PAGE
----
Luke turned to the glossy baseline and waited for a strong serve. Patrick swung back his racket while tossing up the ball in a seamless motion. It hung in the wavy air with a terrifying pause before Patrick unleashed a powerful serve to the outside. The ball flew past his pitiful reach. 

They didn’t stare at each other during the match, brushing shoulders when changing sides. Luke admired the way Patrick dismantled his own meek effort with another crushing forehand. The girls were sunbathing on the clubhouse deck, giggling at something that eluded his hearing. He found the strength for a winner with a crosscourt backhand, raising a smile at his efforts to keep the match alive.

Luke wanted to take his t-shirt off but the girls were watching their match with apparent interest. He suffered as sweat seeped through the white cotton and stuck to his skin. Patrick hadn’t shed a droplet, pulling back dark strands of hair from his tanned brow and waited for the serve, appearing bored. They disputed a point in the final set, a lob from Luke that landed on the edge of Patrick’s backcourt.

“That was in,” he shouted, walking towards Patrick who was standing over the net.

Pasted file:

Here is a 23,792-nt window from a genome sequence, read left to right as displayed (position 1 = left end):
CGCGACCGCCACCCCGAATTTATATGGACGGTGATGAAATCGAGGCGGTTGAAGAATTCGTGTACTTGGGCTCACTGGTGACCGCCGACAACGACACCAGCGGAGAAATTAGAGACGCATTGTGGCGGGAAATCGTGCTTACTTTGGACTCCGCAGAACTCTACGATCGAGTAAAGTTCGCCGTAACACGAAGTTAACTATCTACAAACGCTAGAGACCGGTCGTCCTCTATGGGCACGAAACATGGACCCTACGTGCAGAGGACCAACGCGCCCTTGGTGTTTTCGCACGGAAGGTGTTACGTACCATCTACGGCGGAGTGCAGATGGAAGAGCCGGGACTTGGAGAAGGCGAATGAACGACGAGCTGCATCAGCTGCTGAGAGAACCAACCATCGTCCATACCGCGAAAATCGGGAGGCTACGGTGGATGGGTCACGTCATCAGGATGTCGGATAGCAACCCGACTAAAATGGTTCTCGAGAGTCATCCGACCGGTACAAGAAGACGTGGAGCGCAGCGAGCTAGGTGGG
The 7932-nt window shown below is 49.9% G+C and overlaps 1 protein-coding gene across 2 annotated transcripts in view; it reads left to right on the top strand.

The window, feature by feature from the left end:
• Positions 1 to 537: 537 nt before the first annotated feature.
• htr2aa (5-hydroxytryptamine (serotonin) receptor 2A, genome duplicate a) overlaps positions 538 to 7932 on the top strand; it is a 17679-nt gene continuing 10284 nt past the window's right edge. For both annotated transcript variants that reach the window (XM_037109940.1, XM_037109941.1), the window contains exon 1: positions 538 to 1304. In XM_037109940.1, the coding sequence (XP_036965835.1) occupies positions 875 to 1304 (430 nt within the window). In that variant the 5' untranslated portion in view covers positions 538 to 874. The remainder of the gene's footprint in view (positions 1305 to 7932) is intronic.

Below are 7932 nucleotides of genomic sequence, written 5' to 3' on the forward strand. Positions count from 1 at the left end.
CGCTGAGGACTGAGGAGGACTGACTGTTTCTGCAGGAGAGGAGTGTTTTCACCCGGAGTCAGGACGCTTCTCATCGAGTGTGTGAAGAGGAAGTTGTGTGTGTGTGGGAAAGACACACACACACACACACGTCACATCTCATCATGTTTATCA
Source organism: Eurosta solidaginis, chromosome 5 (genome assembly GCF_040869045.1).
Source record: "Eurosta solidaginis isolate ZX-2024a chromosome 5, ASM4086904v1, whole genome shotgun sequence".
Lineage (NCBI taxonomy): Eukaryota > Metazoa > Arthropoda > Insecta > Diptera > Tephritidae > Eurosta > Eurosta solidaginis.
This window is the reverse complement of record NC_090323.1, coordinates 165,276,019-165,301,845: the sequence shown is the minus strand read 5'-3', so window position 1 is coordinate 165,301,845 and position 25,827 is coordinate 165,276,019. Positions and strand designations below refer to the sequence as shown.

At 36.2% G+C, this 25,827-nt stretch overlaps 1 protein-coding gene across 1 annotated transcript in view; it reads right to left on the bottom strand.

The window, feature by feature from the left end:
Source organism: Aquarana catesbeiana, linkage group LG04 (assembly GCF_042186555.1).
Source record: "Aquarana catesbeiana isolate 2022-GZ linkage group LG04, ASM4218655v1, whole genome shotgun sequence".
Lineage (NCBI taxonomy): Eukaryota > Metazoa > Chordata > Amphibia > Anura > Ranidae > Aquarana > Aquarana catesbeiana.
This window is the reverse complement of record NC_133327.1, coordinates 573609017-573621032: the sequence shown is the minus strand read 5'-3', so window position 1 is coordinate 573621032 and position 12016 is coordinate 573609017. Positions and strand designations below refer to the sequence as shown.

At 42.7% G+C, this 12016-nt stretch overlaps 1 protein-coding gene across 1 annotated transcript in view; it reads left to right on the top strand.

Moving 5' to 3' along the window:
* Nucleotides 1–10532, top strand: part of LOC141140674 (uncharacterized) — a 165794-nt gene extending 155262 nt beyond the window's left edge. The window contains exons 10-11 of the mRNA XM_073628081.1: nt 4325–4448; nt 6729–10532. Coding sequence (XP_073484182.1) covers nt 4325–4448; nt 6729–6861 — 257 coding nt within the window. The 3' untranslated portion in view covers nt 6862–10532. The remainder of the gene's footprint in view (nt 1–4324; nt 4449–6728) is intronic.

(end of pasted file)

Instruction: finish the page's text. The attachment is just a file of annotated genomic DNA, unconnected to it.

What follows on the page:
“Your view was blocked.”

“I could still see.”

“Fine, if it means that much to you,” Patrick answered, slapping the strings against his palm as he returned to the baseline.  

A moment of chance flirted with him in the net’s slim shadow but Patrick eradicated his hopes of a comeback. Luke reminded himself to accept the defeat in good humor, grumbling under his breath of how he loathed tennis.  They shook hands at the net.

“Don’t be hard on yourself, I never lose here,” Patrick said, his palm moist. Luke let go and gathered his belongings by the fence. The girls ceased their chatter as they walked by, tilting their heads back.

“See you at the beach Patrick,” the blond one said, flicking her lashes at him.